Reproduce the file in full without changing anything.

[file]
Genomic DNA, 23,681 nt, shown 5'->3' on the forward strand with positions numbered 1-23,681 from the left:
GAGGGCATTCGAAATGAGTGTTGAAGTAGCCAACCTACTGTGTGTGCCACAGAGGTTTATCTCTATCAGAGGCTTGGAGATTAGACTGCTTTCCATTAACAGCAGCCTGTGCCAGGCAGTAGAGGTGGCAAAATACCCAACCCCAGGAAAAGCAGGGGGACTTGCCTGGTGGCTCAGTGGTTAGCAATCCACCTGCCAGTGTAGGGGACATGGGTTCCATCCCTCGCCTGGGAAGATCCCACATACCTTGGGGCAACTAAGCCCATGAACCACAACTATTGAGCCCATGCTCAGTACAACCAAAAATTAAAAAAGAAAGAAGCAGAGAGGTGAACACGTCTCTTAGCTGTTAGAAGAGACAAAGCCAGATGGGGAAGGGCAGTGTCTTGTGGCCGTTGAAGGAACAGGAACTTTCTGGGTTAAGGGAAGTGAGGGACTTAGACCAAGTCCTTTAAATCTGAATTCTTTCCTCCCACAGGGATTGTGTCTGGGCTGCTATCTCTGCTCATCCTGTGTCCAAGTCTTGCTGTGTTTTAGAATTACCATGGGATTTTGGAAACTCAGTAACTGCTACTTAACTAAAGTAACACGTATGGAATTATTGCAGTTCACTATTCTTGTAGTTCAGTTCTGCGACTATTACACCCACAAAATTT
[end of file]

Genomic DNA, 23,681 nt, shown 5'->3' on the forward strand with positions numbered 1-23,681 from the left:
GAGGGCATTCGAAATGAGTGTTGAAGTAGCCAACCTACTGTGTGTGCCACAGAGGTTTATCTCTATCAGAGGCTTGGAGATTAGACTGCTTTCCATTAACAGCAGCCTGTGCCAGGCAGTAGAGGTGGCAAAATACCCAACCCCAGGAAAAGCAGGGGGACTTGCCTGGTGGCTCAGTGGTTAGCAATCCACCTGCCAGTGTAGGGGACATGGGTTCCATCCCTCGCCTGGGAAGATCCCACATACCTTGGGGCAACTAAGCCCATGAACCACAACTATTGAGCCCATGCTCAGTACAACCAAAAATTAAAAAAGAAAGAAGCAGAGAGGTGAACACGTCTCTTAGCTGTTAGAAGAGACAAAGCCAGATGGGGAAGGGCAGTGTCTTGTGGCCGTTGAAGGAACAGGAACTTTCTGGGTTAAGGGAAGTGAGGGACTTAGACCAAGTCCTTTAAATCTGAATTCTTTCCTCCCACAGGGATTGTGTCTGGGCTGCTATCTCTGCTCATCCTGTGTCCAAGTCTTGCTGTGTTTTAGAATTACCATGGGATTTTGGAAACTCAGTAACTGCTACTTAACTAAAGTAACACGTATGGAATTATTGCAGTTCACTATTCTTGTAGTTCAGTTCTGCGACTATTACACCCACAAAATTT